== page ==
7 Things Your Wrists Reveal About Your Health


Did you know that when student doctors are first taught how to examine patients, they are always told to start by looking at the hands?. Your hands can actually show a lot about your health. The examination of the hands and nails can contribute to various diagnoses. Keep reading to discover the warning signs of serious health conditions, just a fingertip away: 

1. Bone and joint issues and swollen, red wrists 

Arthritis impacts the joints of each finger, the thumbs, and the wrists. Affected areas might look red, swollen and may be tender to touch. Rheumatoid and osteoarthritis have different characteristic features. 


Rheumatoid arthritis is an autoimmune condition that causes tendon inflammation and painful synovial cysts which can rupture. The fingers get overextended at the joints and get misaligned. Rheumatoid arthritis is also linked to Sjogren's syndrome, a condition that causes eye and mouth dryness. 

Osteoarthritis is a tear-and-wear condition that most often affects older adults, however, it can also occur in younger people, especially athletes who repeatedly use the same joint. The condition leads to hard bony lumps at the distal and middle finger joints. Osteoarthritis can actually affect any joint in your body.

2. A connective tissue disorder and impaired hand motor function

There are some connective tissue disorders that can affect your hands and wrists. These include:

  • Trigger finger. This condition happens when a tendon in the finger or thumb gets inflamed and can’t function as it should. You can bend the finger, however, you can’t straighten it again without manually putting the finger back in place. 

  • Carpal tunnel syndrome. This is a common condition in which the median nerve gets compressed as it passes from the forearm through the carpal tunnel and into the hand. Carpal tunnel syndrome often leads to wrist pain, numbness and tingling in the thumb and index fingers, and over time, muscle wasting and weakness. Carpal tunnel syndrome is usually linked to diabetes, rheumatoid arthritis and thyroid disease.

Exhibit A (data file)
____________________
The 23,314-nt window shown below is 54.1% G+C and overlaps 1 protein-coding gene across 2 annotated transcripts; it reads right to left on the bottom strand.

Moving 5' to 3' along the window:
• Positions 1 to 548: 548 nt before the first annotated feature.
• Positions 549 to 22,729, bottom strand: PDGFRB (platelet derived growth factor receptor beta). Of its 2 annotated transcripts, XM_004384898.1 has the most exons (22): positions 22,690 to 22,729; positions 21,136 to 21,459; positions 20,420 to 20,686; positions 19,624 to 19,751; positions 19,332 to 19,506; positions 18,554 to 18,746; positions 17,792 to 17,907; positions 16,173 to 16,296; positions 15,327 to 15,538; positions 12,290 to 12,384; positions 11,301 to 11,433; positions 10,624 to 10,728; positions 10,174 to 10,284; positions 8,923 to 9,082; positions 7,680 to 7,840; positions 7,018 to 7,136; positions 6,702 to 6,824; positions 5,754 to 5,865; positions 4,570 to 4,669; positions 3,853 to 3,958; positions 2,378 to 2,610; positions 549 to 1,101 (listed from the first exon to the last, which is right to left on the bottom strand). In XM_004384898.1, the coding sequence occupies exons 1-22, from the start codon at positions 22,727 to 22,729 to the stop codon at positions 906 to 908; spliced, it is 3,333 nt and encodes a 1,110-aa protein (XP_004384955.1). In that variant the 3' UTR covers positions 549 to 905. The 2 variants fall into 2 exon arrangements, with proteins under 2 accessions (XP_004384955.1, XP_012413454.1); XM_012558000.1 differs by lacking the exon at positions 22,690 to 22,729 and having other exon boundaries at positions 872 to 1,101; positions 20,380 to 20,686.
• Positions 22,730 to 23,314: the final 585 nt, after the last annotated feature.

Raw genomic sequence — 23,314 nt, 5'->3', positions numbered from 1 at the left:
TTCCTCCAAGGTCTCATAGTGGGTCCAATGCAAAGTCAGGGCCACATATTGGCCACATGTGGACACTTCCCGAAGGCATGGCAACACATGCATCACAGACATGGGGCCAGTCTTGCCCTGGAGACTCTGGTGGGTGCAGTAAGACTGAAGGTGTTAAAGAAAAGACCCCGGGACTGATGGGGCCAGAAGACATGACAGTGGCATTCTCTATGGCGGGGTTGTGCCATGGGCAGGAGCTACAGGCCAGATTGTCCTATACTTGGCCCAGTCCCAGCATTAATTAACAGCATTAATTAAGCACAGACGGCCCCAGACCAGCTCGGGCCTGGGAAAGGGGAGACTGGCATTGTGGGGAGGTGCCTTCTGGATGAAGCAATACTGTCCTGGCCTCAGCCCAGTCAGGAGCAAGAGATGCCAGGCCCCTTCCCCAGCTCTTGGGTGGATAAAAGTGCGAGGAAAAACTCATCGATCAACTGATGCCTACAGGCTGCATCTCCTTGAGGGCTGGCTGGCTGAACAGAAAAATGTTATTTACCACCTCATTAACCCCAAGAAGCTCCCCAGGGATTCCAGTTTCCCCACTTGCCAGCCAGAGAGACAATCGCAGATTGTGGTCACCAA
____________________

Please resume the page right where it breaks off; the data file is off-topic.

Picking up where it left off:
3. Parkinson’s disease, overactive thyroid gland and shaking hands 

A tremor in both hands could mean you have too high levels of anxiety, you experience alcohol withdrawal, or drink too much caffeine. However, this symptom can also be triggered by conditions like Parkinson's Disease or an overactive thyroid gland. Sometimes a tremor could be provoked by antipsychotic medication used to treat schizophrenia or bipolar disorder.

4. Skin conditions and affected hand skin 

If the skin on your hands or wrists is reddened and has characteristic features like thickening and fissures, this might be the result of eczema or contact dermatitis that’s sometimes caused by occupational exposure to allergens.

5. Coronavirus and “COVID” toes 

There is a new strange symptom of coronavirus, known as "COVID toes". However, the virus can also be accompanied by swollen hands. The Mayo Clinic says that this swelling, known as edema, can be tied to kidney or heart issues, both of which may be provoked by coronavirus. Weakness or numbness of your hands, along with wrist or hand pain, are also common symptoms for many COVID sufferers.

6. Anemia, celiac disease, diabetes, and nail problems 

Anemia can provoke brittle and spoon-shaped nails, known as koilonychia. This might be an indication of celiac disease, diabetes, vitamin B12 deficiency or haemochromatosis.

Diabetics might develop a condition which is called cheiroarthropathy. This condition causes hand and finger stiffness. If you put your two palms together and straighten your fingers as much as possible, you won’t be able to touch the full length of each finger together.

7. Metabolic condition and pain and swelling in fingers 

One of the most common metabolic conditions is gout. It’s characterized by acute, painful swelling of one or more joints of the fingers. Gout happens when your body either produces too much or can't break down uric acid. This uric acid turns into crystals that are deposited in the joints. 

Tendon xanthoma is another common metabolic condition, in which cholesterol deposits occur around the knuckles.